Penumbra Foundation / Image Threads LTP: Sara J. Winston and Em White in Conversation
As LTP Photobook Program faculty, I’ve met with artist and current student Em White, LTP class of 2023, twice so far this year on Zoom to discuss her work. Our conversations have transcended talk about photography and books, and have included subjects like the importance of Roky Erickson and our shared love of senior dogs. I was delighted to have the opportunity to ask Em more about her background and how she found her way to LTP.
Sara J. Winston: Thanks for taking some time to chat with me, Em. First things first, could you share some details about what events in your life led you to become an artist, and particularly how those interests or events continue to influence the way you think of the work you make today?
Em White: Of course! Thank you for having me! I’m so grateful for the opportunity to share with you, especially as a fan of your work as well!
Where to begin…I grew up in rural Virginia with my four brothers and we were given a lot of freedom to explore and play unsupervised– we roamed the woods, walked down to the river- spending most of our time outdoors, without the presence of authority or adults really– it led to me dreaming a lot, imagining a lot and finding purpose in creativity. It also led to me feeling most comfortable when a little isolated and immersed in nature. I never set out to be an artist, I thought I would be an archeologist or a marine biologist, I was always fascinated by and curious about other worlds and those seemed like careers that would let me explore them. I fell in love with photography before I even made a photograph, I was always captivated by photographic images and the stories I could make up about them, or the memories they encouraged me to revisit. I made my first photograph when I was 11, with my older brother, the moon rising over our family farm at dusk…I was excited to document the purple sky, and didn’t really connect the dots that the darkroom photos my brother was making were only black and white. Ever since then, it was a medium that spoke to me, it enabled me to make images that represented the ideas and feelings I wanted to share. I grew up with my stepdad Wayne as an example of a successful self-taught artist– he converted the barn on our property into a large stained-glass studio, where we all worked growing up. So in a sense, in my family there was a bit of the assumption that art wasn’t something you went to school for and if any of us would become an artist it would be by our own motivation and learning. I ended up studying Sociology and Spanish literature in undergrad– ultimately accelerating my graduation to pursue photography, something I viscerally knew I wanted to focus on as soon as possible. I don’t regret not going to art school, I believe what I studied influenced me in important ways and changed how I engage with the world around me. Ever since, for the past decade I’ve just been puttering about with a camera, following what feels good, exploring, experimenting, playing. I think many of those relationships with art making can be traced back to how I was encouraged to approach the world as a kid– self directed, curious and full of play. I continue to feel more comfortable when a little alone, so a lot of my work is very quiet, still, looking closely, another parallel to growing up in the sticks.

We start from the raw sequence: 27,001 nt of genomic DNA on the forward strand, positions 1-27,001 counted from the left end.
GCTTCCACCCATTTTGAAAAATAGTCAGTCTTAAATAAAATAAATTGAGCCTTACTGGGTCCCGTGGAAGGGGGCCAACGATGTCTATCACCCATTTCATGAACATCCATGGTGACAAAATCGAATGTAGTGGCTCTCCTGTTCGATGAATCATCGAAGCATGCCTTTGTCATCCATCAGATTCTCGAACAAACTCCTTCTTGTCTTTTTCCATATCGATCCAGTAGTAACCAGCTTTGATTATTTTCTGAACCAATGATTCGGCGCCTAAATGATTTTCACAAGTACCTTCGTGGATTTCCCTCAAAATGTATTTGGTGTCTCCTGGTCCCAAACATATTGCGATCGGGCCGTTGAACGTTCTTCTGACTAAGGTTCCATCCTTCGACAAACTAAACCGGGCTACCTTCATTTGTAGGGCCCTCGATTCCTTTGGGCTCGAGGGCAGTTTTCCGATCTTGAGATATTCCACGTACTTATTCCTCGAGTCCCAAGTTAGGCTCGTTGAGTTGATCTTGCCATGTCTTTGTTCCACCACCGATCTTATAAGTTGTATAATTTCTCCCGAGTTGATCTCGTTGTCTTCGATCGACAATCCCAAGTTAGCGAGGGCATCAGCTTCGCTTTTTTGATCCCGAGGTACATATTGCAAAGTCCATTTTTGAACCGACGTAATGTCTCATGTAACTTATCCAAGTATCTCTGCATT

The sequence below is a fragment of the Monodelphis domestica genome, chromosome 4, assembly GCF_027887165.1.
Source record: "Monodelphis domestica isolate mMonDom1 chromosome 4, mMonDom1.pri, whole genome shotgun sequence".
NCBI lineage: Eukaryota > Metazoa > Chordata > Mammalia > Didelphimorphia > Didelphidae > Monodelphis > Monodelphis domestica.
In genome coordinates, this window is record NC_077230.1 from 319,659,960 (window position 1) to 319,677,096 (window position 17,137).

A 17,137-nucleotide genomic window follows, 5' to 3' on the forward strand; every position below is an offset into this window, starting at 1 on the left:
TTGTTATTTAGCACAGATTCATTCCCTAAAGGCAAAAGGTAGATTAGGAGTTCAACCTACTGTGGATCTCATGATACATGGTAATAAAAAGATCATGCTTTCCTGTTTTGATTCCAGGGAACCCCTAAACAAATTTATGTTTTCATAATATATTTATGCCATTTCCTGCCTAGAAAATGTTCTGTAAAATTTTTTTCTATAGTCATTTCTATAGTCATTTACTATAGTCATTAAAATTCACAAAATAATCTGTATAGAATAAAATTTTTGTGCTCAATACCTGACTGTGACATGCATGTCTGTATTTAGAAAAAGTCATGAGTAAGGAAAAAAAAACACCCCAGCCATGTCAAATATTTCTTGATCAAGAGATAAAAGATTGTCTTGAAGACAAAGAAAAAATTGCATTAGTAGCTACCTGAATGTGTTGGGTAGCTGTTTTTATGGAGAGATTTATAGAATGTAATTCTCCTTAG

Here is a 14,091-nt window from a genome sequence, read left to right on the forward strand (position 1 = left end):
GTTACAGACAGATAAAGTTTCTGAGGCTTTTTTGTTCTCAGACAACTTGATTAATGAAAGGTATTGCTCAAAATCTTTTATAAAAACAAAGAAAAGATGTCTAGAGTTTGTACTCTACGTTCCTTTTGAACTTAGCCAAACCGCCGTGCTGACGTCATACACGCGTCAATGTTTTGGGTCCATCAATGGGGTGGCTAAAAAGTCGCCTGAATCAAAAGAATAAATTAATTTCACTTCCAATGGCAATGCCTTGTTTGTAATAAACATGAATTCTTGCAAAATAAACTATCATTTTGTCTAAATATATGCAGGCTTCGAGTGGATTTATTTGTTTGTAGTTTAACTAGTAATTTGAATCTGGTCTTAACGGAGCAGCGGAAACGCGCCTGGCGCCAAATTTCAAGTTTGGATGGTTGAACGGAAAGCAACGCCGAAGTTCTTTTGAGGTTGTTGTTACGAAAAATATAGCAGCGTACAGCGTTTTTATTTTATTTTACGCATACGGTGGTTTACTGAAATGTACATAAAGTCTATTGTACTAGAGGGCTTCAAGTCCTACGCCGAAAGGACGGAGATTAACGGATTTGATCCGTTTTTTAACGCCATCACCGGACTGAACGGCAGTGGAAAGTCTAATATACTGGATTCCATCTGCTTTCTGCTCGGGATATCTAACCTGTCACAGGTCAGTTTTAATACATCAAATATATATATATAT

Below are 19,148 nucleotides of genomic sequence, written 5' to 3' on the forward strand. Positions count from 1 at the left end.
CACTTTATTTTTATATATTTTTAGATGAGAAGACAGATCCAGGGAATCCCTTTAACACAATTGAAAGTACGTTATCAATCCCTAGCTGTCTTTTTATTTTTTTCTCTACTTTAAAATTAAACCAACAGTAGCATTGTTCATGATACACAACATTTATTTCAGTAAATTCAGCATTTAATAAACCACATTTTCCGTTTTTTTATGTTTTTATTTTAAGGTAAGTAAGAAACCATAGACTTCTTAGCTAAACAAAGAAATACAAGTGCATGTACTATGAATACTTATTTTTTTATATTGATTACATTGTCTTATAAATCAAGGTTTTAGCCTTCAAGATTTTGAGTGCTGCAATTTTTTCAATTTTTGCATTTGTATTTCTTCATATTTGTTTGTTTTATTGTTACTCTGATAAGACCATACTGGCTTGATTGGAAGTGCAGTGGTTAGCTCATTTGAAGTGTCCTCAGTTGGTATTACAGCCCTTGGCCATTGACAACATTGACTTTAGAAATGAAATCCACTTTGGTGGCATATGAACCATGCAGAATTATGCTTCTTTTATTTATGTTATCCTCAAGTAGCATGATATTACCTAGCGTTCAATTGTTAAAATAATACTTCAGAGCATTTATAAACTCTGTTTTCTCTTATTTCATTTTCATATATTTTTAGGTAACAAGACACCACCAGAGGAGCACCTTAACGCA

SJW: I think there’s such importance to holding on to childhood curiosity, play, spirit, before we’re too influenced by culture, platitudes, and the insecurities that the world foists upon us. I love thinking about you and your siblings puttering around in nature, making your own rules and realities. I think that really translates and continues to shape the work I’ve seen you editing through in the Long Term Program course, where we met. I mean, we don’t need to talk about the “aboutness” of it, but it–the images–have always felt to me like an ongoing search for a place, where a feeling lives, whether that place is where the moon shines in a puddle or stream, where the James River has a strong current, or where the camera captures the strange and magnificent aura of a living being, like a dragonfly or a two headed dog.
In terms of your photographic education, outside of institutions, what was your exposure, no pun intended, to photography? Books, exhibitions, family?